KINGSPORT - City leaders recently "removed a line from a map" that will now allow the welcome center project to get back on track.
Earlier this month, Kingsport Mayor Dennis Phillips, City Manager John Campbell and Assistant City Manager Jeff Fleming traveled to Nashville to meet with Tennessee Department of Transportation officials to discuss the welcome center project.
Over the past four years, TDOT has been working to bring a new welcome center to the Kingsport area, located halfway between the Wilcox Drive and Rock Springs Road exits. The project hit a snag in 2004 when caves were discovered under the proposed site, which forced TDOT to slightly alter the center's location.
The project then appeared to be on track, especially since Gov. Phil Bredesen announced last June funding for rights-of-way acquisition for the project in fiscal year 2009.
However, Campbell said after he met with TDOT officials about the project earlier this year, it became apparent that another transportation project on Kingsport's long-range plan was holding up the welcome center project.
Since 1999, Kingsport has had on its long-range transportation plan the concept of realigning Wilcox Drive down Tidewater Court across John B. Dennis Highway to - at the time - the proposed Meadowview Pointe development. That project failed to come to fruition, but the realignment plan stayed on the books, and city officials envisioned the road tying in with the new welcome center.
However, the road was causing problems with TDOT officials and holding the welcome center project up, Fleming said.
"TDOT did indicate what was complicating the design process was the existence of a proposed Wilcox Drive Phase III, which introduces local traffic that would need to be accommodated in addition to the welcome center traffic," Fleming said. "Traditionally in a welcome center you try and keep local traffic and folks that are exiting separate. That's not to say at some point in the future we would like to readdress that subject, but (TDOT) indicated that was really creating a complexity that was causing some delay.
"(TDOT) indicated if we remove it from our list of current transportation priorities, that would go a long way toward alleviating some of the issues they're dealing with."
On Tuesday, the BMA voted unanimously to remove Wilcox Drive Phase III from the city's transportation priorities.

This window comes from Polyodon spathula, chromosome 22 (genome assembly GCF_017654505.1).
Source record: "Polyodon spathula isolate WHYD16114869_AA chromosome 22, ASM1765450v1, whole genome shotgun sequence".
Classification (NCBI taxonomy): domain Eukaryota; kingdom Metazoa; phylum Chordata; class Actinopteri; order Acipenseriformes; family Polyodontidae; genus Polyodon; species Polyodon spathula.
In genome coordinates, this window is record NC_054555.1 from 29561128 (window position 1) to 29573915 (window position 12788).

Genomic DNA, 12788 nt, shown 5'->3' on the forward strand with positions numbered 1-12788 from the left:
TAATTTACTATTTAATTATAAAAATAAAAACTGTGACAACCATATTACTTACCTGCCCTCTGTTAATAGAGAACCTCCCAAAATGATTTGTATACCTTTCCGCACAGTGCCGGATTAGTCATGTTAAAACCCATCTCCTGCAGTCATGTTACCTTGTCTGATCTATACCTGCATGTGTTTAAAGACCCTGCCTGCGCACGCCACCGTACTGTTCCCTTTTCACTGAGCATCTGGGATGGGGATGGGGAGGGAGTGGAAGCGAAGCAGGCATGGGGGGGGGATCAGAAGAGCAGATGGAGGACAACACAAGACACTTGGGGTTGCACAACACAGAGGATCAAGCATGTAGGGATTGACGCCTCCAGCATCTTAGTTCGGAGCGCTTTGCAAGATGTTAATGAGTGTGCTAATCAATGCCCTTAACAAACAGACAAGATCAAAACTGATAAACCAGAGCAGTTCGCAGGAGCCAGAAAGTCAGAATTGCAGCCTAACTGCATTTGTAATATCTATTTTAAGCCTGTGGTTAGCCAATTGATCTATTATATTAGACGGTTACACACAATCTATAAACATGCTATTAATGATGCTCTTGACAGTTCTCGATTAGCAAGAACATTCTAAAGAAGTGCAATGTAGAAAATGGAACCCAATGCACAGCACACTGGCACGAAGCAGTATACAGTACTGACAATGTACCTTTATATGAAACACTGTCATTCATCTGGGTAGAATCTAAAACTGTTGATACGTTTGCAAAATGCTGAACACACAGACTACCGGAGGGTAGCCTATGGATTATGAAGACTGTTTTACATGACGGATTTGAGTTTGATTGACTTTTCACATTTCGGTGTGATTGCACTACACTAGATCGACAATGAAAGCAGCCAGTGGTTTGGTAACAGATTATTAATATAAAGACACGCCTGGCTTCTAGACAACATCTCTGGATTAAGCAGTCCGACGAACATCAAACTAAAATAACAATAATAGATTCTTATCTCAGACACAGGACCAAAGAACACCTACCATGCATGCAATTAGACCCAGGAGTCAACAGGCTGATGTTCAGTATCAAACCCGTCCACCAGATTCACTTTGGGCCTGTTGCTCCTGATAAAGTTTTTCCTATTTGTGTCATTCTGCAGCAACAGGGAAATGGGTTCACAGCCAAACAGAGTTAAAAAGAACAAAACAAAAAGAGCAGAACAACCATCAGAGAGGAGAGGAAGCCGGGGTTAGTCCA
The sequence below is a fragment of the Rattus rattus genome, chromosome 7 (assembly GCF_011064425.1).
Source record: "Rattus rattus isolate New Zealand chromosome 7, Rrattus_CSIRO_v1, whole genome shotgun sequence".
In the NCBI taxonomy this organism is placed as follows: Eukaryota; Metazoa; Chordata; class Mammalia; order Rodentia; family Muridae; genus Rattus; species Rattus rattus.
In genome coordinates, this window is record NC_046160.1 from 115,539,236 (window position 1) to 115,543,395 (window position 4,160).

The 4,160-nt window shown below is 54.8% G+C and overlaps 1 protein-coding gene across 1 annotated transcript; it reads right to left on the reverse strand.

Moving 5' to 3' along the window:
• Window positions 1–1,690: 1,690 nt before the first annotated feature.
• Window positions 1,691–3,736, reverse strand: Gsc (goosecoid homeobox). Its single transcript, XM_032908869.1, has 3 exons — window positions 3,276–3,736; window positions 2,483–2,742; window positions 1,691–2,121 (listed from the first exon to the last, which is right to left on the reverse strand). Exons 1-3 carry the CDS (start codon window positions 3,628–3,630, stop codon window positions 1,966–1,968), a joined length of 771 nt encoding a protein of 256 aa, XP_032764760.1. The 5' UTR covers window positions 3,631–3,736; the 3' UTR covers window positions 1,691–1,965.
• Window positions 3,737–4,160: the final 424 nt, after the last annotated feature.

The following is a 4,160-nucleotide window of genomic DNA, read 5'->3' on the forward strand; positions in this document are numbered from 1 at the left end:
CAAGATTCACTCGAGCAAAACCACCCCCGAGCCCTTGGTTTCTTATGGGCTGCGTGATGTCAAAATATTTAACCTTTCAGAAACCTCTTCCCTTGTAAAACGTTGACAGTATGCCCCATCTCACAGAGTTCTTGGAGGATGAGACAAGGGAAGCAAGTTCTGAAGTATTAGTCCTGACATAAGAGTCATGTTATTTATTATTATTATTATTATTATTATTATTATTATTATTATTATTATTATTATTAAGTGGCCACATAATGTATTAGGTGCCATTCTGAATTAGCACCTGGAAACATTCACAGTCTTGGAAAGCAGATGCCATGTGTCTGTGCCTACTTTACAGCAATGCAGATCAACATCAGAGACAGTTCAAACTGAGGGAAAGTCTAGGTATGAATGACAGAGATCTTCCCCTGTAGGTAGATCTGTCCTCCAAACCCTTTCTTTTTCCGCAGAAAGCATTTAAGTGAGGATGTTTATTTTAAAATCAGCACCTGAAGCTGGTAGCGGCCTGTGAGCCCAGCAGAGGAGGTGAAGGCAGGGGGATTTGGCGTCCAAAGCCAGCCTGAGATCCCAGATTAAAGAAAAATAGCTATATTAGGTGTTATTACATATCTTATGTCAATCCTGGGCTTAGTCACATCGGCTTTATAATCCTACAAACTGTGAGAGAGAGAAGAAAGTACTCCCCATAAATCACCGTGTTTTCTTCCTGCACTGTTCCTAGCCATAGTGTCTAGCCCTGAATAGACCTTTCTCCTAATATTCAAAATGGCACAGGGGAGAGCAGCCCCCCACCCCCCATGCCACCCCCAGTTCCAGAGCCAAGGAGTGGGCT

"It was a line on a map, and the line on a map was causing issues for the current project. (The realignment) is not budgeted, it's not funded in any long-range plan. It's just a conceptual line on a map that shows the future location of Wilcox Drive.
"By taking that line off the map, it simplified things for their designers," Fleming said.
The plan thus far calls for a new welcome center to be built on 25 acres of land near mile marker 5 on the south side of Interstate 26. Kingsport all along has insisted the welcome center be able to accommodate both northbound and southbound traffic.
Fleming said all of the conceptual designs he has seen include this feature.
"We felt good about the designs, and they'll have to pick one of those - what meets their budget, what is feasible - and then move forward from there."
In order for the welcome center to accept traffic from both sides of the interstate, a bridge would have to be built over I-26, Fleming said. In addition, new on- and off-ramps would have to be constructed and possibly an access road to Rock Springs Road.
Fleming said there is no time frame on when construction would begin.
"They've cautioned us all along that it's a pretty extensive project, and I think a lot of folks were expecting immediate results," Fleming said. "It's a very complex issue, and they have to literally dot every ‘i' and cross every ‘t.' It could be several years before you see actual traffic or construction at that site.
"Our interest is making sure Kingsport has done all it can do to be a good partner with TDOT."
Phillips said he was pleased with the TDOT meeting and that it was probably a meeting the city should have had six months ago.
"You can't take anything for granted," Phillips said. "You need to keep following up. I feel like the state is back on track and moving forward."